Lansing man gives up job for world travel – and animal activism

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PATRICK SLOAN-TURNER

SUNDAY May 2 – Between the snow-capped Taurus Mountains and the Mediterranean Sea, Woody Ellis, 39, rested alone last week in a rented room in Oludeniz, Turkey. Away from the hometown of Lansing, he sported his only t-shirt and a scruffy forerunner with a beard as he prepared for another trip.

This week, Ellis begins his trek on the Lycian Way – a 310 mile trail along the Teke Peninsula, anchored in the Mediterranean in Turkey. It won’t be his first off-grid adventure over rough terrain, but Ellis has added a new element to this journey. This time he will travel for a cause.

“I thought about college and how we would walk to raise money,” Ellis said, referring to a marathon-type fundraiser he attended while at St. Therese’s school in Lansing.

For this and for future hikes to come, Ellis will use a similar concept to raise awareness (and some money) for animal rescue and conservation organizations. Over the next two months, as Ellis walks and camps alone along the Lycian Trail, he will become his own documentary maker in hopes of raising funds through his website – whereswoody.org – along the way.

Most of the money will cover his travel expenses, which in itself are aimed at raising awareness of nature and wildlife protection through a series of documentary films. Upcoming donations will also help reserve Ellis a place to travel and volunteer with the Great Gorilla Project, a charity that sends volunteers around the world to work alongside a wide variety of animals. wild. Up to $ 450 of the $ 4,200 he hopes to raise for this trip will be donated to the project itself. He also plans to direct any excess proceeds to the Dian Fossey Gorilla Fund International, a charity that helps protect endangered mountain gorillas in Rwanda and Congo.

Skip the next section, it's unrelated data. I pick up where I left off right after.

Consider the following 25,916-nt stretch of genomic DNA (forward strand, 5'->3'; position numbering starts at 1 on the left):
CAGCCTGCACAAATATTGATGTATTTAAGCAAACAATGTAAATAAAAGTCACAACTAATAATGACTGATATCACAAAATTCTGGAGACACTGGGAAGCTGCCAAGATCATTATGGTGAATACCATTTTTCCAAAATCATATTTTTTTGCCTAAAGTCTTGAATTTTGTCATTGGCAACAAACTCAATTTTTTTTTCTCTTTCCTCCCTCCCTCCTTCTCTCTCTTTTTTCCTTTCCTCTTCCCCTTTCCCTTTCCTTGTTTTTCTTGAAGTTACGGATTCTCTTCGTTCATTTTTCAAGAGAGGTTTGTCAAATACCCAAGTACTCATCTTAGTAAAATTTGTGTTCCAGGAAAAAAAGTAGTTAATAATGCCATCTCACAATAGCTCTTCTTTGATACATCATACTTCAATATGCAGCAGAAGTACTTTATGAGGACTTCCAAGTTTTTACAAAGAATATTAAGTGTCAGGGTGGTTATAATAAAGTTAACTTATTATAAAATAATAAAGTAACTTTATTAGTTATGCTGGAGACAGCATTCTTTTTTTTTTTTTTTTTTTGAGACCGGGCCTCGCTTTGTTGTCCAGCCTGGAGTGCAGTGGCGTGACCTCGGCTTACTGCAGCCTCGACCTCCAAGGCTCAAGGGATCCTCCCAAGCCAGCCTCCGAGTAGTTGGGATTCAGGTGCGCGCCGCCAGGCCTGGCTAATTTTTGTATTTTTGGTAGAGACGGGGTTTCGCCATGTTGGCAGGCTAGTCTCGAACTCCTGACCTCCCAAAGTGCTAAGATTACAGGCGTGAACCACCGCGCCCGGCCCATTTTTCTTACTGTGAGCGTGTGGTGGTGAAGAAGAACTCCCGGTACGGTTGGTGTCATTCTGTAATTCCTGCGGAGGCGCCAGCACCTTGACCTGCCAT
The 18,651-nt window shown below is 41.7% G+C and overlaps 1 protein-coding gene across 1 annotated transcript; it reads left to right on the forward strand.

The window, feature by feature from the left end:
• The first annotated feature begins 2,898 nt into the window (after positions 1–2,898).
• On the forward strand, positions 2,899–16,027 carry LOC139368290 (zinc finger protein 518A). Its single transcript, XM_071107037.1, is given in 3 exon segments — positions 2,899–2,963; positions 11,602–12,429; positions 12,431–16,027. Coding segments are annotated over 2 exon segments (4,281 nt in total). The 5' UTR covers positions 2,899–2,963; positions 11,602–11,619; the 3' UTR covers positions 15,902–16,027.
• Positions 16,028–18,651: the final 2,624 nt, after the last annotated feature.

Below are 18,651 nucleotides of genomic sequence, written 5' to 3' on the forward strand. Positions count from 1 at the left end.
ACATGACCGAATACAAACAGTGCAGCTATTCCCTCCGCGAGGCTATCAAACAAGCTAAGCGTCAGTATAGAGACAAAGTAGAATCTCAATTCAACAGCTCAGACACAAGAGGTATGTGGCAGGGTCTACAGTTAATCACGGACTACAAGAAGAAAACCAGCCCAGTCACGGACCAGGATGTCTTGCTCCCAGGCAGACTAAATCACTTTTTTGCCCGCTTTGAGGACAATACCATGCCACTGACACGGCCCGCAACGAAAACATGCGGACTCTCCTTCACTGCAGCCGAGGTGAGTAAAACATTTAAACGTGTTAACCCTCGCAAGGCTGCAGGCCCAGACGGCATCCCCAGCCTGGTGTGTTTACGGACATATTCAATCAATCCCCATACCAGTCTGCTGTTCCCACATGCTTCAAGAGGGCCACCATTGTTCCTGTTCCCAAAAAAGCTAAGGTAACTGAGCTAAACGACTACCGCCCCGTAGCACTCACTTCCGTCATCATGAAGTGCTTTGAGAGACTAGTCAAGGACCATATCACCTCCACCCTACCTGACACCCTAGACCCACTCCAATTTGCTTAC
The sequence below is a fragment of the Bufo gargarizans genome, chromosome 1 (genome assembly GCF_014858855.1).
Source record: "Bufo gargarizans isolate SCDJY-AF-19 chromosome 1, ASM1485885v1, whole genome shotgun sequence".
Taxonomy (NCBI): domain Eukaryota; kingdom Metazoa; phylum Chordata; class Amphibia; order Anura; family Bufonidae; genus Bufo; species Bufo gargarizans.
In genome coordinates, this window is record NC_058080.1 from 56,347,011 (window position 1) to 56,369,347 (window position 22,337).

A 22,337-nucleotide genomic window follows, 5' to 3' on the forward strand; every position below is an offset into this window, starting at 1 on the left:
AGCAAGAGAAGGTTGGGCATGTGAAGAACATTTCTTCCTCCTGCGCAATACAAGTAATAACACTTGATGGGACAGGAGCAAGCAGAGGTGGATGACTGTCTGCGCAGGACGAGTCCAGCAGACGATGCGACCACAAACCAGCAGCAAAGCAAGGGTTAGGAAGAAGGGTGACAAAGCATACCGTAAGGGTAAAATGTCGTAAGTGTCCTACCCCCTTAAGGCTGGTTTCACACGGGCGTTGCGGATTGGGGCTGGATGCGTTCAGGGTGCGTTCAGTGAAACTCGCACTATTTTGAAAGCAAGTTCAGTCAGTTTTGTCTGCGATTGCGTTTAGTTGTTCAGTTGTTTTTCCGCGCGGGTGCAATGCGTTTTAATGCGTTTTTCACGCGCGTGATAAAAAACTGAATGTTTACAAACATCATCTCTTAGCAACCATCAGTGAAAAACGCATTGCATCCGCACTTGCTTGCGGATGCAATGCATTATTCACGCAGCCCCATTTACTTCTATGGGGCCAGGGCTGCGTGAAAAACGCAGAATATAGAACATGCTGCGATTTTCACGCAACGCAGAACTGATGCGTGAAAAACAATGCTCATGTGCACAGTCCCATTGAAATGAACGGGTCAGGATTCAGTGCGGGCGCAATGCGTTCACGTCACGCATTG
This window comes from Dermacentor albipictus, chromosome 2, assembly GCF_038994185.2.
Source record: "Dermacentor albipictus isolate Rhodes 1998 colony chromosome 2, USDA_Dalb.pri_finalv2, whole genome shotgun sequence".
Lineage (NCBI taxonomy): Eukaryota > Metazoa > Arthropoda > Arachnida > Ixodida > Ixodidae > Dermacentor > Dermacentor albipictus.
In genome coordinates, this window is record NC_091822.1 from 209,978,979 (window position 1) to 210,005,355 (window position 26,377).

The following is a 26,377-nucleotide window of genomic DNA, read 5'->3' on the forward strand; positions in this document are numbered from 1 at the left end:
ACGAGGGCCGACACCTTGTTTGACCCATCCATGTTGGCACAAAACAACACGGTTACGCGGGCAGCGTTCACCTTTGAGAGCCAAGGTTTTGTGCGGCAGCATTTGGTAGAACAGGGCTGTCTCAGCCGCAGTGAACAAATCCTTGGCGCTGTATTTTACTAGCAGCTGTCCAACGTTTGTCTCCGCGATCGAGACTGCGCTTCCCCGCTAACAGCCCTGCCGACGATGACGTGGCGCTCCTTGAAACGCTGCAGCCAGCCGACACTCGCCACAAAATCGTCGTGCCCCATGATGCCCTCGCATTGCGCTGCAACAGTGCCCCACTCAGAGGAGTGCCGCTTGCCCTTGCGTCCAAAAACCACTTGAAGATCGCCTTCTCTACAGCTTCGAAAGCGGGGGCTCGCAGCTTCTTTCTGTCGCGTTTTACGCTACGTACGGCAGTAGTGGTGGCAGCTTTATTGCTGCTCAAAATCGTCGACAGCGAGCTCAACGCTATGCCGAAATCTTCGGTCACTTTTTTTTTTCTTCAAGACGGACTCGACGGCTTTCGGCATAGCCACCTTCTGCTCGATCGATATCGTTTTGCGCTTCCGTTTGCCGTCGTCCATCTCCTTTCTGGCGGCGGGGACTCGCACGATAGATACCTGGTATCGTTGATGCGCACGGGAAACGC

Ellis’ new sense of animal activism was fueled by a deeply rooted desire to travel the world.

About ten years ago, Ellis was living in Chicago and working in the events, marketing, and music industries – mostly managing artists and hosting festivals and nightclub shows. He admits he’s always wanted to travel, but back then he was more worried about fashionable clothing brands than figuring out how to fit months of food into a backpack.

“I’m the guy who ironed his boxers,” Ellis told City Pulse. “I used to take two showers a day religiously. I combed my hair perfectly. My nickname to my friends was ‘Princess’.”

However, 12 years in the industry can lead to burnout. No longer able to deny the part of him who wanted to explore the world, Ellis said he had set out to fulfill a fantasy shared by many. In 2017, he quit his job, sold most of his belongings, left everything behind and left the country.

Nowadays he only has clothes and a family acoustic guitar.

“This is where the whole adventure started,” explained Ellis. “I’ve been from British Columbia to Hawaii, Japan, China, Taiwan, Thailand, England, and then Portugal.”

Choosing her next destination was a simple decision.

“I just stopped flights and looked for the next inexpensive place to go,” Ellis added.

Ellis’ backpack is essential: just one t-shirt, jacket and hoodie; two caps; a pair of sweatpants, shorts and hiking boots; two pairs of socks; a bucket and a bottle of shampoo. The rest of the belongings from his past life were either sold or put away in a warehouse.